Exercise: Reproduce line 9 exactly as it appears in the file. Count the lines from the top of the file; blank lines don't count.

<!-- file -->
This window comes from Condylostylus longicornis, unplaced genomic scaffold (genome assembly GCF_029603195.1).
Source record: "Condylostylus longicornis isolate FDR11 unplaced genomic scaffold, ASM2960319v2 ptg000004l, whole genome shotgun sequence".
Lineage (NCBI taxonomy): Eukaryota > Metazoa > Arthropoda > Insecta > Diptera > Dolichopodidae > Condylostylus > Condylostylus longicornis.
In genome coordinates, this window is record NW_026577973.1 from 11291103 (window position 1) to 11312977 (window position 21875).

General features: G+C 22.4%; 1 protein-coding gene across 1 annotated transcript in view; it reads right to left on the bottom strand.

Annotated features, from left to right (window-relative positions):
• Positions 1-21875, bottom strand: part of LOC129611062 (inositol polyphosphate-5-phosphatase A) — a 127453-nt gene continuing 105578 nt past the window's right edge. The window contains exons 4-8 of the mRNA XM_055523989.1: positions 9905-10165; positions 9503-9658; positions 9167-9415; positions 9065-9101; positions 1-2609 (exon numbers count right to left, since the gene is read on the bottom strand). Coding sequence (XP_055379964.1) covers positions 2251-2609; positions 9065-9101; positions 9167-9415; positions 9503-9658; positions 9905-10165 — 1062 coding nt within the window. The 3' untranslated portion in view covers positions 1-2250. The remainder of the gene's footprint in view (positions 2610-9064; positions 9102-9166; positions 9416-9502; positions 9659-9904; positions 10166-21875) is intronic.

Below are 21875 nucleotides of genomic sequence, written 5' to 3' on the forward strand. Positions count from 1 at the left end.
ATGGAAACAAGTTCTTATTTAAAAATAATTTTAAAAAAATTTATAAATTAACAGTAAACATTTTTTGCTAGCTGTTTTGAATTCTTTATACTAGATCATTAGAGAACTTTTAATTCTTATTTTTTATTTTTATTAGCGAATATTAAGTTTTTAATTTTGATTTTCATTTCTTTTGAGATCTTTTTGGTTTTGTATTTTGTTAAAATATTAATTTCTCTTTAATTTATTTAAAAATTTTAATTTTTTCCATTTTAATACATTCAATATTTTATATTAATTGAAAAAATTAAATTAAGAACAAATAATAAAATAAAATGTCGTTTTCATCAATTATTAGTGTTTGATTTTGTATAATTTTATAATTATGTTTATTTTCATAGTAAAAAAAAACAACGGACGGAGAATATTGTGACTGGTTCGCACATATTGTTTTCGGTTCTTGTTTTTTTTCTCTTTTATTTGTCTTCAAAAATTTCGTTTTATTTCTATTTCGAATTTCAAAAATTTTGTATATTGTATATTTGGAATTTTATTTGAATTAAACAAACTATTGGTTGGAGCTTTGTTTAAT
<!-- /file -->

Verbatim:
ATGGAAACAAGTTCTTATTTAAAAATAATTTTAAAAAAATTTATAAATTAACAGTAAACATTTTTTGCTAGCTGTTTTGAATTCTTTATACTAGATCATTAGAGAACTTTTAATTCTTATTTTTTATTTTTATTAGCGAATATTAAGTTTTTAATTTTGATTTTCATTTCTTTTGAGATCTTTTTGGTTTTGTATTTTGTTAAAATATTAATTTCTCTTTAATTTATTTAAAAATTTTAATTTTTTCCATTTTAATACATTCAATATTTTATATTAATTGAAAAAATTAAATTAAGAACAAATAATAAAATAAAATGTCGTTTTCATCAATTATTAGTGTTTGATTTTGTATAATTTTATAATTATGTTTATTTTCATAGTAAAAAAAAACAACGGACGGAGAATATTGTGACTGGTTCGCACATATTGTTTTCGGTTCTTGTTTTTTTTCTCTTTTATTTGTCTTCAAAAATTTCGTTTTATTTCTATTTCGAATTTCAAAAATTTTGTATATTGTATATTTGGAATTTTATTTGAATTAAACAAACTATTGGTTGGAGCTTTGTTTAAT